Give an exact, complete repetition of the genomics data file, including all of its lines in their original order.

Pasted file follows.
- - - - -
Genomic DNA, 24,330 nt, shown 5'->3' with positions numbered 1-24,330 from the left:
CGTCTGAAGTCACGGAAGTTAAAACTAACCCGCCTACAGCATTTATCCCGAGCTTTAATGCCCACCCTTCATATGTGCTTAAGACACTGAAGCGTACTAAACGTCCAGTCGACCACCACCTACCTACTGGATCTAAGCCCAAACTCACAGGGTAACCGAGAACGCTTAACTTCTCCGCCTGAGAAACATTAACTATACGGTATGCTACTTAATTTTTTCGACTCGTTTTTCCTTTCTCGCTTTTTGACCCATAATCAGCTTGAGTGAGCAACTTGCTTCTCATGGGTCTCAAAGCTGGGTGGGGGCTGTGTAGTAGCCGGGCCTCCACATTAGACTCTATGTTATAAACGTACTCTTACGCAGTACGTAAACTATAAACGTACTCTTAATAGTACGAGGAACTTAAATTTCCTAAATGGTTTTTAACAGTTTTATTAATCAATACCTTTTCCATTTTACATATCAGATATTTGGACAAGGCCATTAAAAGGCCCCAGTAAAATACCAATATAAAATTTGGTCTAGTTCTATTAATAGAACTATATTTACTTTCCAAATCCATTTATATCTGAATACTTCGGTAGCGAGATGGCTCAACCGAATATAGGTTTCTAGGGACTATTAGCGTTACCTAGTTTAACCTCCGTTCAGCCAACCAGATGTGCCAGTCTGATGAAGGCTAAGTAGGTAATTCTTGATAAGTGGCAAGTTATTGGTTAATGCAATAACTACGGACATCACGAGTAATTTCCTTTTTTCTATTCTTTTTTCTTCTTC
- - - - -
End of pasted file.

Genomic DNA, 24,330 nt, shown 5'->3' with positions numbered 1-24,330 from the left:
CGTCTGAAGTCACGGAAGTTAAAACTAACCCGCCTACAGCATTTATCCCGAGCTTTAATGCCCACCCTTCATATGTGCTTAAGACACTGAAGCGTACTAAACGTCCAGTCGACCACCACCTACCTACTGGATCTAAGCCCAAACTCACAGGGTAACCGAGAACGCTTAACTTCTCCGCCTGAGAAACATTAACTATACGGTATGCTACTTAATTTTTTCGACTCGTTTTTCCTTTCTCGCTTTTTGACCCATAATCAGCTTGAGTGAGCAACTTGCTTCTCATGGGTCTCAAAGCTGGGTGGGGGCTGTGTAGTAGCCGGGCCTCCACATTAGACTCTATGTTATAAACGTACTCTTACGCAGTACGTAAACTATAAACGTACTCTTAATAGTACGAGGAACTTAAATTTCCTAAATGGTTTTTAACAGTTTTATTAATCAATACCTTTTCCATTTTACATATCAGATATTTGGACAAGGCCATTAAAAGGCCCCAGTAAAATACCAATATAAAATTTGGTCTAGTTCTATTAATAGAACTATATTTACTTTCCAAATCCATTTATATCTGAATACTTCGGTAGCGAGATGGCTCAACCGAATATAGGTTTCTAGGGACTATTAGCGTTACCTAGTTTAACCTCCGTTCAGCCAACCAGATGTGCCAGTCTGATGAAGGCTAAGTAGGTAATTCTTGATAAGTGGCAAGTTATTGGTTAATGCAATAACTACGGACATCACGAGTAATTTCCTTTTTTCTATTCTTTTTTCTTCTTC